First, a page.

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Record low turnout as controller recount begins
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SACRAMENTO  (AP) — A lower percentage of voters went to the polls in the June primary in California than in any previous statewide election, the secretary of state said Friday as elections officials in Imperial and Kern counties began recounting ballots in the contested race for state controller.

Secretary of State Debra Bowen said the disappointing 25.2 percent turnout was less than the previous low turnout of 28.2 percent in June 2008.

Yet if there was ever a statewide election where every vote mattered, last month’s contest was it, she said.

“If there is any silver lining, I hope it’s a reminder to people who didn’t vote in June to take note of close results such as the state controller contest and commit to going to the polls in November,” Bowen said in a news release.

The time-consuming recount in that race came after a razor-thin finish for second place that left former Assembly Speaker John Perez, D-Los Angeles, just 481 votes behind fellow Democrat Betty Yee, a member of the state Board of Equalization. A total of 4.46 million votes were cast in the controller’s race, with Fresno Mayor Ashley Swearengin, a Republican, finishing first.

Under California’s primary system, the top two vote-getters advance to the November election, regardless of party.

Perez sought the recount — the first in a statewide office election in modern history — in 15 select counties in an effort to pull ahead of Yee. The process could drag on for weeks, even as deadlines loom for the November general election.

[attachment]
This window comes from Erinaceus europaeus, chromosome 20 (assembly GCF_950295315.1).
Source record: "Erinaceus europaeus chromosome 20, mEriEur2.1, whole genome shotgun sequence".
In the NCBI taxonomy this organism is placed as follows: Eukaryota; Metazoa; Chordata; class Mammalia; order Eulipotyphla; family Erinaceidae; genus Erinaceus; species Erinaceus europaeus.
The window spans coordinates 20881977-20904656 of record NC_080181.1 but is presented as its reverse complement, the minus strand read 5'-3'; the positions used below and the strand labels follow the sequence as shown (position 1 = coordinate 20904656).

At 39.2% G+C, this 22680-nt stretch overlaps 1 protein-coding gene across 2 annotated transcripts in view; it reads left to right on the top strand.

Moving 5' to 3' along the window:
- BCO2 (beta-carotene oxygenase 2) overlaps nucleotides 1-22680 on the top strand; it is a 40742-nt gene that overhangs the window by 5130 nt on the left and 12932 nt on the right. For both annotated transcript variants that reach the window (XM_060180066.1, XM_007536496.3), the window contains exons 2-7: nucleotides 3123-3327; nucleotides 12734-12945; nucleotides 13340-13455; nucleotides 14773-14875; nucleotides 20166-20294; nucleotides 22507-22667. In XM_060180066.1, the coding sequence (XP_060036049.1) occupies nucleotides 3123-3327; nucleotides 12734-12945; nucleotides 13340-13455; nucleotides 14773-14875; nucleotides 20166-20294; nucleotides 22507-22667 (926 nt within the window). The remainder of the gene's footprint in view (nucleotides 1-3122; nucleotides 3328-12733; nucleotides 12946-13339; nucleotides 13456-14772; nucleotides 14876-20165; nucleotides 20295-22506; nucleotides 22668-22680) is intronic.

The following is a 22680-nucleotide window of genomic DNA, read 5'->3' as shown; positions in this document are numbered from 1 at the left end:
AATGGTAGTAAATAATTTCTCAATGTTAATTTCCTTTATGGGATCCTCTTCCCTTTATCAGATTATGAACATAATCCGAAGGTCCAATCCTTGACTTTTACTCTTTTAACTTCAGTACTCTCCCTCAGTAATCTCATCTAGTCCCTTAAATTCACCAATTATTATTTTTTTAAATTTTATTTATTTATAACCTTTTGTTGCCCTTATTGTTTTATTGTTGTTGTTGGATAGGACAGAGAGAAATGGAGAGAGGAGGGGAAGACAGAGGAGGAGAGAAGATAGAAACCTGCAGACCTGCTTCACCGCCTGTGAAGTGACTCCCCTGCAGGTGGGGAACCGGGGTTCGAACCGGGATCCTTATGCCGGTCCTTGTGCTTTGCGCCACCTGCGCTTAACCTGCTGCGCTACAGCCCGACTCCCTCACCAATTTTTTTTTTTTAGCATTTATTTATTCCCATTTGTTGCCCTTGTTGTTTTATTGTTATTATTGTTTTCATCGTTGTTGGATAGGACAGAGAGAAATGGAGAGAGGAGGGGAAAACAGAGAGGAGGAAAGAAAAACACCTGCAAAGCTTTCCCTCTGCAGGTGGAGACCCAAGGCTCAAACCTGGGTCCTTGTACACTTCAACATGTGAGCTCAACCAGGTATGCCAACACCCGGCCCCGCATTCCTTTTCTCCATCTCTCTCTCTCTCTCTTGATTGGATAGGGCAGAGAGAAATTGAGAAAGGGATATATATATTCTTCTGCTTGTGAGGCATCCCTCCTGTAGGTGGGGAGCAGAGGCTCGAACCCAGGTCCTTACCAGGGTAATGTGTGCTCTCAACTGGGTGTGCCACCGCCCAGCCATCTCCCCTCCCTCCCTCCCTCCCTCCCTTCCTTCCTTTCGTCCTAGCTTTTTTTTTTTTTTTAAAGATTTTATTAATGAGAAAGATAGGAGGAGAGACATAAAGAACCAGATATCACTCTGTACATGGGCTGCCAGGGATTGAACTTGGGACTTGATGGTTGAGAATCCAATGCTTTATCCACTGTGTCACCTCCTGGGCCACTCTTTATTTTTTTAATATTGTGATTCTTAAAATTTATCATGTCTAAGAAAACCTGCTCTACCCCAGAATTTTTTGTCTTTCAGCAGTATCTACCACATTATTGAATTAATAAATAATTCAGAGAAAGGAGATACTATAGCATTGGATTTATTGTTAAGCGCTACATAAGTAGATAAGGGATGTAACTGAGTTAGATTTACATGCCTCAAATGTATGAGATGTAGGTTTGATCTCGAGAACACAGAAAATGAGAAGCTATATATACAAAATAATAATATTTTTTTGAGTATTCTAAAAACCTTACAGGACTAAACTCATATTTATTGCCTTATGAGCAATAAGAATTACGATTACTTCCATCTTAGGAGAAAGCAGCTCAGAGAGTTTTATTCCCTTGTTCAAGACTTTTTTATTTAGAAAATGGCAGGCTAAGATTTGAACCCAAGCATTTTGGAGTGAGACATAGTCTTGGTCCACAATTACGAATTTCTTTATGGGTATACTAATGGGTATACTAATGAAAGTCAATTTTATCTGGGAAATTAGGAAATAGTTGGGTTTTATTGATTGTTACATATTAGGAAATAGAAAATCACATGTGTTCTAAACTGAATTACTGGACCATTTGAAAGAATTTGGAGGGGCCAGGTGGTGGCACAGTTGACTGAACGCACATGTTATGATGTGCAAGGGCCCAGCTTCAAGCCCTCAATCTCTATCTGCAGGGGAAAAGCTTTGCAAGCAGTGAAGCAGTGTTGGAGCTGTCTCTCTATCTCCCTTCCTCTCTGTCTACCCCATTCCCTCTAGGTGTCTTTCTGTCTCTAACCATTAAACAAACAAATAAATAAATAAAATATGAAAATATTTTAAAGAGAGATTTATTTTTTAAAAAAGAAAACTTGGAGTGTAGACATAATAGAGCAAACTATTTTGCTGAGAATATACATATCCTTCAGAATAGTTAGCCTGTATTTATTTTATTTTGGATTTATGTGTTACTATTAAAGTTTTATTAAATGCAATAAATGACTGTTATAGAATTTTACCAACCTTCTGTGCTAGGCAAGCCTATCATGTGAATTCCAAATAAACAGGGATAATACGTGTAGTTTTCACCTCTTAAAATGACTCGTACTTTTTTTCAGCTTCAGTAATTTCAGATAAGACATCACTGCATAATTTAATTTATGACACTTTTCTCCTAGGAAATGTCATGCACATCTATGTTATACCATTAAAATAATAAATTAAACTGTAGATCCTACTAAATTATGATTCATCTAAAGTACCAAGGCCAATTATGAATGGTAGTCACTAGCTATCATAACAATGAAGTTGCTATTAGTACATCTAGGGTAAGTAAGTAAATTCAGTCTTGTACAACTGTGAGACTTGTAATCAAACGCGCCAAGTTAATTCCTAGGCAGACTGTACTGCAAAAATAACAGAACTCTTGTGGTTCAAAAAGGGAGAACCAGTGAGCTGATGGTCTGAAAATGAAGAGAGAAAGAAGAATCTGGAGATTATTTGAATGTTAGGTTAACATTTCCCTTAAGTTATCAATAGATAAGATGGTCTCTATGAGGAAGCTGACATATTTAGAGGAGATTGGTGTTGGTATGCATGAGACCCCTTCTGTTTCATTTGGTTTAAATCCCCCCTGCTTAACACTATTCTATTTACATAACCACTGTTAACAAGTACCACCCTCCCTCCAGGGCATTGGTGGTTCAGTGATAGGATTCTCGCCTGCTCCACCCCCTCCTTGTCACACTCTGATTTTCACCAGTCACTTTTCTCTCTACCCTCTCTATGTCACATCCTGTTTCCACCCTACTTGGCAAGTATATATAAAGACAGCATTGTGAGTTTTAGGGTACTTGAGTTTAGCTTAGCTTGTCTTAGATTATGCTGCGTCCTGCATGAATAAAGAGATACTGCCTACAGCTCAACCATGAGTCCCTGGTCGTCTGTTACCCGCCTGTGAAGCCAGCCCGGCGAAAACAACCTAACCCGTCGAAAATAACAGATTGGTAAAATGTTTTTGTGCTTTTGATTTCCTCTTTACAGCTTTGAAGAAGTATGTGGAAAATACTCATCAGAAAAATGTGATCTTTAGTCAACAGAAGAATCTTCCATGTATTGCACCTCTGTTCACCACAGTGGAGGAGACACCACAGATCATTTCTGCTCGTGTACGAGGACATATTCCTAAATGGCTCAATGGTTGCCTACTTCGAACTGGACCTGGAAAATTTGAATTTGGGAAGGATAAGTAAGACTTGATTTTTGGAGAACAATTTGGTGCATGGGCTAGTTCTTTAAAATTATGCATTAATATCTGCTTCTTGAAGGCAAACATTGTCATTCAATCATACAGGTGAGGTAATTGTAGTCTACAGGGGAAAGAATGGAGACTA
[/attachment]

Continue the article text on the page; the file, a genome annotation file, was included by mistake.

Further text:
California law allows a candidate or any registered state voter to request a recount in any precinct in any county, but they must pay for it from campaign funds.

The estimated bill is $4,019 a day in Kern County and $1,640 a day in Imperial County, an amount that must be paid in advance of each day’s work. Each of those counties could be counting ballots for two weeks or longer.

Both candidates sent observers to watch as elections officials pored over hundreds of ballots on Friday.

“So far it’s been very non-controversial. It’s very clear who the voters wanted to vote for, and the tallies are identical so far every time,” said Yee campaign consultant Parke Skelton, who was overseeing the vote-counting in Imperial County.

The controller serves as the state’s chief fiscal officer, and is responsible for managing incoming and outgoing payments.

The recount doesn’t have to be finished by a specific date, but county clerks are racing against other deadlines ahead of the Nov. 4 general election.

Voter information guides are set to go on public display starting July 22. Counties must translate ballots into other languages, print them and begin sending vote-by-mail ballots Sept. 5.

Bowen certified the primary results on Friday. She said the election also had the highest rate of voting by mail, at 69 percent, beating the June 2012 record of 65 percent.